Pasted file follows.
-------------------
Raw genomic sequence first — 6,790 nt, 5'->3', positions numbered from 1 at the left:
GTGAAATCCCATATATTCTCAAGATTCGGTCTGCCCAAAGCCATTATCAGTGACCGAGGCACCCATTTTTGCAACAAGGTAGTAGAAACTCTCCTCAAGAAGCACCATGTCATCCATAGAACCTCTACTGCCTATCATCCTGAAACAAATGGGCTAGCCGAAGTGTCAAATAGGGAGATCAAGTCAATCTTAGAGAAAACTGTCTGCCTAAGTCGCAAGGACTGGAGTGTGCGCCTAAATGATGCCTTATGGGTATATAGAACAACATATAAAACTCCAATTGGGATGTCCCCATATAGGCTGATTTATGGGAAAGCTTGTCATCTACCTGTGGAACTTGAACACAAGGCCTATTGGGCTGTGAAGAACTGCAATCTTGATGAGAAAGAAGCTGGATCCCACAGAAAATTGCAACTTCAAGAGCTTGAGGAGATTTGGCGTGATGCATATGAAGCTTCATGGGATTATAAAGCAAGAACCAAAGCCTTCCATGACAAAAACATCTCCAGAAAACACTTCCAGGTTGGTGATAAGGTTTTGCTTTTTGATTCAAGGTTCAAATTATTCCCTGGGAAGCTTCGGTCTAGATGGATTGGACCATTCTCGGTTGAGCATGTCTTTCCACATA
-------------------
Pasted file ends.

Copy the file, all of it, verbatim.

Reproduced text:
Raw genomic sequence first — 6,790 nt, 5'->3', positions numbered from 1 at the left:
GTGAAATCCCATATATTCTCAAGATTCGGTCTGCCCAAAGCCATTATCAGTGACCGAGGCACCCATTTTTGCAACAAGGTAGTAGAAACTCTCCTCAAGAAGCACCATGTCATCCATAGAACCTCTACTGCCTATCATCCTGAAACAAATGGGCTAGCCGAAGTGTCAAATAGGGAGATCAAGTCAATCTTAGAGAAAACTGTCTGCCTAAGTCGCAAGGACTGGAGTGTGCGCCTAAATGATGCCTTATGGGTATATAGAACAACATATAAAACTCCAATTGGGATGTCCCCATATAGGCTGATTTATGGGAAAGCTTGTCATCTACCTGTGGAACTTGAACACAAGGCCTATTGGGCTGTGAAGAACTGCAATCTTGATGAGAAAGAAGCTGGATCCCACAGAAAATTGCAACTTCAAGAGCTTGAGGAGATTTGGCGTGATGCATATGAAGCTTCATGGGATTATAAAGCAAGAACCAAAGCCTTCCATGACAAAAACATCTCCAGAAAACACTTCCAGGTTGGTGATAAGGTTTTGCTTTTTGATTCAAGGTTCAAATTATTCCCTGGGAAGCTTCGGTCTAGATGGATTGGACCATTCTCGGTTGAGCATGTCTTTCCACATA